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Trains only stopped from hitting a trespasser on a track if the body will cause damage, inquest hears

PUBLISHED: 11:10 08 June 2015 | UPDATED: 11:10 08 June 2015

Deavante Keane was killed in Willesden (Pic credit: Twitter)

Deavante Keane was killed in Willesden (Pic credit: Twitter)

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Measures to stop a train from hitting a trespasser on the track will only be used if the person’s body will damage the vehicle, an inquest heard.

Devante Keane, 20, was killed after he was hit by a train while fleeing police in Willesden, despite rail operators being informed of his presence nearly 20 minutes before.

North London Coroner’s Court were told companies are under no obligation to stop a train to save the life someone on the tracks.

Chief Inspector Paul O’Herlihy, from the Met’s Central Communication Command, said: “Requests by police to stop a train can’t be made unless the presence of a trespasser might damage the train.”

Coroner Dr Andrew Walker remarked: “Why is it only today that we’re picking up this issue? How many meetings must there have been between the relevant organisations to discuss this matter?”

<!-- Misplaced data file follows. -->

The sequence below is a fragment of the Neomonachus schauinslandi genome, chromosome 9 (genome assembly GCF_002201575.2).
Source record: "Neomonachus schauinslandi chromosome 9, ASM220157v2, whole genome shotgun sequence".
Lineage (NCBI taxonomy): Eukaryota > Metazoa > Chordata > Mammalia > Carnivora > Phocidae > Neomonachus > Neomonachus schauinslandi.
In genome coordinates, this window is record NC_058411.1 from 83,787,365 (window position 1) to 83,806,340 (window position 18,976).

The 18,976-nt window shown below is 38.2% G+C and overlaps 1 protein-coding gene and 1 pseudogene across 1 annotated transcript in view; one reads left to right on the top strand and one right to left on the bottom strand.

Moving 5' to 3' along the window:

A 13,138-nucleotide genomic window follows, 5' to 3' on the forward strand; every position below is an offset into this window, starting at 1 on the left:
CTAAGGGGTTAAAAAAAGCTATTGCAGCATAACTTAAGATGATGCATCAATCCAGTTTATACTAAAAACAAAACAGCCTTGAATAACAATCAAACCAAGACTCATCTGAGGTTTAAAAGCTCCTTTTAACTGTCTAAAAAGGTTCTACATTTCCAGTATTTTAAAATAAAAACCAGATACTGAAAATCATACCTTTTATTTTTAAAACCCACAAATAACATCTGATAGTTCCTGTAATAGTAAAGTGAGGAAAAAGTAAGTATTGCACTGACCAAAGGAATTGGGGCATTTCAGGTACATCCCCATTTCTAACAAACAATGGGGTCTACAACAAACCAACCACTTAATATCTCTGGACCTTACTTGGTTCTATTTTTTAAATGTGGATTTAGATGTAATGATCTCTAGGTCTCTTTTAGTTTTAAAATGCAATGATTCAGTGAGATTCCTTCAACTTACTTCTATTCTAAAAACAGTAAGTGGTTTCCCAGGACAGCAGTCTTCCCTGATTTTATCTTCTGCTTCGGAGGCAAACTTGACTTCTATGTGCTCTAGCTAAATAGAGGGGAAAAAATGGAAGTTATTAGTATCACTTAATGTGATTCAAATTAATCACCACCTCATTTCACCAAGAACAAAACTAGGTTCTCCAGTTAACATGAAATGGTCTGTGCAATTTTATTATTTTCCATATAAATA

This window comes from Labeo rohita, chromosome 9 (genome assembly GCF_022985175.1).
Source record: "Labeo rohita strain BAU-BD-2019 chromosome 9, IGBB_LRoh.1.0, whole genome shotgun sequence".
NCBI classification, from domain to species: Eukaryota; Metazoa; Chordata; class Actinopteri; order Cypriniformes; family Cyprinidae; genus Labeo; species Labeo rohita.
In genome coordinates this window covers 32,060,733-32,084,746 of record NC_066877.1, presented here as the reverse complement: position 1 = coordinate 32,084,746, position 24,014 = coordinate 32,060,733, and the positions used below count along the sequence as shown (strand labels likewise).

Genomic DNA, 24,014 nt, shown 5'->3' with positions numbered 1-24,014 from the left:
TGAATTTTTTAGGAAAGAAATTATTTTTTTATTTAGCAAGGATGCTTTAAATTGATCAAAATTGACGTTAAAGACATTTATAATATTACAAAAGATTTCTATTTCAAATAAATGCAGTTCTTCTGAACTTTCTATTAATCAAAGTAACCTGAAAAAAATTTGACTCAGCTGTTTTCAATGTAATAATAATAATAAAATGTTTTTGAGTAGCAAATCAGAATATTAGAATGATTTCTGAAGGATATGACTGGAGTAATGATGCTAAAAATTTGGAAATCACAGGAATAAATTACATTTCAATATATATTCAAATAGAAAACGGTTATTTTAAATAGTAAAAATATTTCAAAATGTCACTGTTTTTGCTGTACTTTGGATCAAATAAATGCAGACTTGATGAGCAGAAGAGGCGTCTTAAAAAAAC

Mr Keane, from Essex, had broken free from two officers who stopped him on Christchurch Avenue, believing he was in possession of drugs in November 2013.

They gave chase and Mr Keane was also pursued by a police helicopter and a team of search dogs as he scrambled across gardens and vaulted the fence on to the railway lines. A post-mortem found no evidence of physical injury caused by Taser use, a baton strike or a dog bite that could have caused his death or disoriented him.

It also found it was likely that he was under the influence of cocaine and cannabis at the time.

Adjourning the inquest until Thursday, Dr Walker said he wanted to know exactly where the train was when calls were made to London Underground.

He said he could possibly make recommendations ‘for changes that would allow police to stop trains in the circumstances where a person’s life is at risk’.

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